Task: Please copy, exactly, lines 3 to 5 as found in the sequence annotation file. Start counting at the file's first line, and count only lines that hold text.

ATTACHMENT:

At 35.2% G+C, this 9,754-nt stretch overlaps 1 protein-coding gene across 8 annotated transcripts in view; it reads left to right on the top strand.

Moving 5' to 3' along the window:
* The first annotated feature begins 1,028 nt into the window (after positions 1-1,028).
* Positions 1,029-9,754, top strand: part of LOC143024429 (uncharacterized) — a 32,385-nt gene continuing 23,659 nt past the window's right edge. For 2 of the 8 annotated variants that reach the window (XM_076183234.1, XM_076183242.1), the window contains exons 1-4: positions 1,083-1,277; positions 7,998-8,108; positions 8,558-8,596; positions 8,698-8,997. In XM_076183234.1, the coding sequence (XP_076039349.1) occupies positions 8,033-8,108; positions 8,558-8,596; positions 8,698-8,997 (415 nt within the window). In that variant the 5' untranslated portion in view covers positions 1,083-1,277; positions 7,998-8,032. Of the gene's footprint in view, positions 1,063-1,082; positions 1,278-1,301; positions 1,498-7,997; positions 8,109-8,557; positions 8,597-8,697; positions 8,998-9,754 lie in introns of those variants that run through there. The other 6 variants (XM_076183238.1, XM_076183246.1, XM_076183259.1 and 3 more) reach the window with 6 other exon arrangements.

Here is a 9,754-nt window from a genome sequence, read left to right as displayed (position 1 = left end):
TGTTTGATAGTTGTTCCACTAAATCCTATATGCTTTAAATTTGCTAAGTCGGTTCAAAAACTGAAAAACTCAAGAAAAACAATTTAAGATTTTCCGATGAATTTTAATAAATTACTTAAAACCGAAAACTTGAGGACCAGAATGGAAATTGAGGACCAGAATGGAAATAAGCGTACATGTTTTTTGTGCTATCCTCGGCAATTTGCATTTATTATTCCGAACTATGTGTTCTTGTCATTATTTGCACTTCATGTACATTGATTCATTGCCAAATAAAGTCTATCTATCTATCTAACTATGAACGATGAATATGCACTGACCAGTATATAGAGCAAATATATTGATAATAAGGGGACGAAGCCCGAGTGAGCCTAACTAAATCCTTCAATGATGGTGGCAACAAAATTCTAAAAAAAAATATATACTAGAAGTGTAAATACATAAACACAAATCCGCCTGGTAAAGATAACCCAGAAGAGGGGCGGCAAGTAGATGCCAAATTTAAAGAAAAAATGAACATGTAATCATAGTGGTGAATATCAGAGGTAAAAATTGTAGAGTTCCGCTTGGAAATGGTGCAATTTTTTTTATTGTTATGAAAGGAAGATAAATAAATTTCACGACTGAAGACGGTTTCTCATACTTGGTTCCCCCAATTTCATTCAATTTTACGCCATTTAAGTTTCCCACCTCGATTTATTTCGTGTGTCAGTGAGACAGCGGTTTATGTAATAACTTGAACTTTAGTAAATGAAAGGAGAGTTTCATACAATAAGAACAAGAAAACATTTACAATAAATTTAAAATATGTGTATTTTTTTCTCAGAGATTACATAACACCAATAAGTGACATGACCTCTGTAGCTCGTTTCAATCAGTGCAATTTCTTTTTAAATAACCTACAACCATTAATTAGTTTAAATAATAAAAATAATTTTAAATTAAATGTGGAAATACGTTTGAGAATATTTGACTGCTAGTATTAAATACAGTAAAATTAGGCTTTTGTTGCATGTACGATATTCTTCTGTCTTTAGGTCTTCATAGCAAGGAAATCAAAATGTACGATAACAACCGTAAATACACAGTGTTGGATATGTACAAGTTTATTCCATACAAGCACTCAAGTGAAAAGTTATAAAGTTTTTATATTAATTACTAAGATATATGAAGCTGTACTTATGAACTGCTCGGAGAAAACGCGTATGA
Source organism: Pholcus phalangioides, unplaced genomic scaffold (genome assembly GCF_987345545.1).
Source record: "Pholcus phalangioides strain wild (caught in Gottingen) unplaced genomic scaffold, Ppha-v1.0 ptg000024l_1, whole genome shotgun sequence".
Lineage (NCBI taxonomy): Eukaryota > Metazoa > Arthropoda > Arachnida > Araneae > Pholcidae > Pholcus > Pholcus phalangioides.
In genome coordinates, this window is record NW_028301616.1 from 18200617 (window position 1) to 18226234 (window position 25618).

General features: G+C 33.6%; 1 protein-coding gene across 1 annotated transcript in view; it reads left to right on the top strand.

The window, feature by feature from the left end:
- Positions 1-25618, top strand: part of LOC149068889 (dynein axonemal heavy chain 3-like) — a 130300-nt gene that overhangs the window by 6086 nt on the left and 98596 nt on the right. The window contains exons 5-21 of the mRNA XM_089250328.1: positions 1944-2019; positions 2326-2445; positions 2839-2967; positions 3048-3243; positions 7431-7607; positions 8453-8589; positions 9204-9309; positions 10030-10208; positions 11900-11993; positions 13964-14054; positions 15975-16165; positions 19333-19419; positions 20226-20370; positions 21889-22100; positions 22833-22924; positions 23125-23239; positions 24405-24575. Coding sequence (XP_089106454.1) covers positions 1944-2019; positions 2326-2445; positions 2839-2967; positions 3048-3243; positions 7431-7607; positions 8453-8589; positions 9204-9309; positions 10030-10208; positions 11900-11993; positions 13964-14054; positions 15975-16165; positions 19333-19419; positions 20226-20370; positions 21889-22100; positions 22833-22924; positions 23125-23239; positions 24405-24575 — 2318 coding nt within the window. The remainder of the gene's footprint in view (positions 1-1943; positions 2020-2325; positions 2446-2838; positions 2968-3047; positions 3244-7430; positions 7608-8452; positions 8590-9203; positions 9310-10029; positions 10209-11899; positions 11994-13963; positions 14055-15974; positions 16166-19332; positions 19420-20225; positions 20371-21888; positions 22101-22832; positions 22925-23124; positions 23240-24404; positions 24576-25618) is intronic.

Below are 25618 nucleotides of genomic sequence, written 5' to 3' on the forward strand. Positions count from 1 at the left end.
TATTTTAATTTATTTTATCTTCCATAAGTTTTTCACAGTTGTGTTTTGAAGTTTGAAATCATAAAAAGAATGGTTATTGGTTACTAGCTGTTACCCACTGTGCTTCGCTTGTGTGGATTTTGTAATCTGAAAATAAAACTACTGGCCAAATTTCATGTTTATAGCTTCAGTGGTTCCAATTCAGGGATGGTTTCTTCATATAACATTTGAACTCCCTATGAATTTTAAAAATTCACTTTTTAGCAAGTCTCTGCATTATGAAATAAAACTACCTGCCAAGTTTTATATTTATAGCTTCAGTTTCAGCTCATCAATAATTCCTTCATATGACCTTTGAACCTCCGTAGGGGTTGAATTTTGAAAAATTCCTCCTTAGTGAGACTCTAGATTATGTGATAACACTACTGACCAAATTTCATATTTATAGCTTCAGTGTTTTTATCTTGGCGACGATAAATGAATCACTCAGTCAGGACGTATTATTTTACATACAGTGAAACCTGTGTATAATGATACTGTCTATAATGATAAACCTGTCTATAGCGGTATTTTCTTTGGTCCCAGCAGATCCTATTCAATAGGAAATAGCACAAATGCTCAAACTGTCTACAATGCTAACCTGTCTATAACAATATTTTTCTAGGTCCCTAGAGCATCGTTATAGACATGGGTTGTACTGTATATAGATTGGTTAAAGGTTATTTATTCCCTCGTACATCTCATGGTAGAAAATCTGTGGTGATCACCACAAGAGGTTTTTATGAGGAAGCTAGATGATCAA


* The first annotated feature begins 1,028 nt into the window (after positions 1-1,028).
* Positions 1,029-9,754, top strand: part of LOC143024429 (uncharacterized) — a 32,385-nt gene continuing 23,659 nt past the window's right edge. For 2 of the 8 annotated variants that reach the window (XM_076183234.1, XM_076183242.1), the window contains exons 1-4: positions 1,083-1,277; positions 7,998-8,108; positions 8,558-8,596; positions 8,698-8,997. In XM_076183234.1, the coding sequence (XP_076039349.1) occupies positions 8,033-8,108; positions 8,558-8,596; positions 8,698-8,997 (415 nt within the window). In that variant the 5' untranslated portion in view covers positions 1,083-1,277; positions 7,998-8,032. Of the gene's footprint in view, positions 1,063-1,082; positions 1,278-1,301; positions 1,498-7,997; positions 8,109-8,557; positions 8,597-8,697; positions 8,998-9,754 lie in introns of those variants that run through there. The other 6 variants (XM_076183238.1, XM_076183246.1, XM_076183259.1 and 3 more) reach the window with 6 other exon arrangements.

Here is a 9,754-nt window from a genome sequence, read left to right as displayed (position 1 = left end):